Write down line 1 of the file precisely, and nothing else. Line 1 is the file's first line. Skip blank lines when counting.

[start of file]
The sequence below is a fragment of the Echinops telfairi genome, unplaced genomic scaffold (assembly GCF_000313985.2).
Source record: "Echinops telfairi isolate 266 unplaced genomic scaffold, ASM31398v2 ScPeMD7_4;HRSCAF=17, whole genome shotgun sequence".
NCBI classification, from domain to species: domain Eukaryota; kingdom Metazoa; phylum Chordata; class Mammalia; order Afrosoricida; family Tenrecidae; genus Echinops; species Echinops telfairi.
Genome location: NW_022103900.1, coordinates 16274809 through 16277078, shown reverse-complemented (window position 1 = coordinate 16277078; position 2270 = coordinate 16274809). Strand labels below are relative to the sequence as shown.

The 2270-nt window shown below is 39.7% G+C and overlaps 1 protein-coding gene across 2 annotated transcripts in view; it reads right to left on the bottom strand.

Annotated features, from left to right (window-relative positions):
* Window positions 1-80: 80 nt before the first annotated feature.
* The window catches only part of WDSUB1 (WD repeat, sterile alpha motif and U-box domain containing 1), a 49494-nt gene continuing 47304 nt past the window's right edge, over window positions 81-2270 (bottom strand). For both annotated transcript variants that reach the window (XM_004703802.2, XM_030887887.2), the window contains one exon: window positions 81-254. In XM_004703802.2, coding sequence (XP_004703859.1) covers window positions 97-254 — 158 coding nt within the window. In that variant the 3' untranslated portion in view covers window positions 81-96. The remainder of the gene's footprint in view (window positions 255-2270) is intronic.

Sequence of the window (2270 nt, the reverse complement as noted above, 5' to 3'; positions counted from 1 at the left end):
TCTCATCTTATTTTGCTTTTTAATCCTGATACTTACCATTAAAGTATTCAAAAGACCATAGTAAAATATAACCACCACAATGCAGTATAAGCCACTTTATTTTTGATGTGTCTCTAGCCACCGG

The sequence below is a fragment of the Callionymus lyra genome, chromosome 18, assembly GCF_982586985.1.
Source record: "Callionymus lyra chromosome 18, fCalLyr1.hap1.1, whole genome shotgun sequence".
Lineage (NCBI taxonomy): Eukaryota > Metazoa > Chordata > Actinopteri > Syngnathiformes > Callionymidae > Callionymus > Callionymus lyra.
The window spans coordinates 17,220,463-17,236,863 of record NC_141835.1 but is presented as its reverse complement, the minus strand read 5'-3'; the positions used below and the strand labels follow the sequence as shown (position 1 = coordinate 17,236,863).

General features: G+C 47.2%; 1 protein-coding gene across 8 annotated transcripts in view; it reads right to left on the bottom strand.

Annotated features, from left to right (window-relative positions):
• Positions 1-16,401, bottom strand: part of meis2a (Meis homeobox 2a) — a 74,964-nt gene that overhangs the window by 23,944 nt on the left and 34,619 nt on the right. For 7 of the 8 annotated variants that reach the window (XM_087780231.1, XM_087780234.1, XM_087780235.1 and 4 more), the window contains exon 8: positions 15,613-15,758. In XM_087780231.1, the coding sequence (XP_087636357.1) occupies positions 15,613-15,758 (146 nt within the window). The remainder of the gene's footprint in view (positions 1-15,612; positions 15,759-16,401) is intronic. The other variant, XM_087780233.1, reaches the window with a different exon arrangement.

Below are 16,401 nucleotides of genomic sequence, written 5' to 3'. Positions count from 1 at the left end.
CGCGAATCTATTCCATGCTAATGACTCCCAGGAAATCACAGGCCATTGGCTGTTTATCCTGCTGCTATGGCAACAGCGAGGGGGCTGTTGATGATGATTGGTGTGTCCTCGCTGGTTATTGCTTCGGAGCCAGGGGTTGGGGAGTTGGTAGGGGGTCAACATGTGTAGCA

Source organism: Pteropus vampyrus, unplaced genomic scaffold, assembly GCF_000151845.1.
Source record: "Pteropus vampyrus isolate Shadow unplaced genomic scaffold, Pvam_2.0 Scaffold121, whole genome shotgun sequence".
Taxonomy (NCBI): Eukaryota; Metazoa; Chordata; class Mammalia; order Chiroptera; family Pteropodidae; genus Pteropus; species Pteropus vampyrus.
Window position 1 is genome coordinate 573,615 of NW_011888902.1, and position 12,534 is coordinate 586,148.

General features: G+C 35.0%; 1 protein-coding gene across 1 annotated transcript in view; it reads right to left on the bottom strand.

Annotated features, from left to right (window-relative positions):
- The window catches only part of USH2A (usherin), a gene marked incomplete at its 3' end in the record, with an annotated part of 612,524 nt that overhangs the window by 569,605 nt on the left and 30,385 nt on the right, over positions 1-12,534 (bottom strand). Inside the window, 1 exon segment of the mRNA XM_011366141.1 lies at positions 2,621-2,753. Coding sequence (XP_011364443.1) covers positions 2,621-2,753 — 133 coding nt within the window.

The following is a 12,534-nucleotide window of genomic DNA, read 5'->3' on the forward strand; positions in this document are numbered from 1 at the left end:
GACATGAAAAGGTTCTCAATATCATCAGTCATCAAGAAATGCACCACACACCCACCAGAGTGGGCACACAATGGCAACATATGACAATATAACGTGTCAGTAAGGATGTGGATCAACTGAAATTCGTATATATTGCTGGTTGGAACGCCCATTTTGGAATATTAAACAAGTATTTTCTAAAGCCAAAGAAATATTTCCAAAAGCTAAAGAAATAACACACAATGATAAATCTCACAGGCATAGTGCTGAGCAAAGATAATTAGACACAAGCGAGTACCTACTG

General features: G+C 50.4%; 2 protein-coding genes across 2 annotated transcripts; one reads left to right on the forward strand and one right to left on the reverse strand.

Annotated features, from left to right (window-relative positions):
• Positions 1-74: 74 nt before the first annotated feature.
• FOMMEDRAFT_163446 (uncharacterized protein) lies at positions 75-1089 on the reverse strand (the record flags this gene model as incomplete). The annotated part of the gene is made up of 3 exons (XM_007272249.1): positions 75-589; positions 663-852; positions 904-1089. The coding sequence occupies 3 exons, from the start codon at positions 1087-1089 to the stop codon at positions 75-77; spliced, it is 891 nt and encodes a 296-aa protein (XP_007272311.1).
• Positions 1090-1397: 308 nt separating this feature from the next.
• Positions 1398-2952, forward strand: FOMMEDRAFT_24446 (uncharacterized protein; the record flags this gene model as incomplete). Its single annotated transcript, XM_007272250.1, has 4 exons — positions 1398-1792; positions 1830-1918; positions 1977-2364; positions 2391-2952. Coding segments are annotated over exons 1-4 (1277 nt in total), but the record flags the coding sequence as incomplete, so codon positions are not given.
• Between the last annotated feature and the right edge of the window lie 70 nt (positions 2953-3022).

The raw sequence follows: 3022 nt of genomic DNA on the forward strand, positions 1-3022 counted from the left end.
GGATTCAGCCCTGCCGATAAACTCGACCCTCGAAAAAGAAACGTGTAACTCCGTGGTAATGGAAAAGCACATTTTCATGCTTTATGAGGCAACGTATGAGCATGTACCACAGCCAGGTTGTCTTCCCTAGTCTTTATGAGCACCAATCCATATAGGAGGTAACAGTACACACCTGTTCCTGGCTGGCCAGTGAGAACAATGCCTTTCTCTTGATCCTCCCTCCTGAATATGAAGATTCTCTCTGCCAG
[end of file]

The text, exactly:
The sequence below is a fragment of the Echinops telfairi genome, unplaced genomic scaffold (assembly GCF_000313985.2).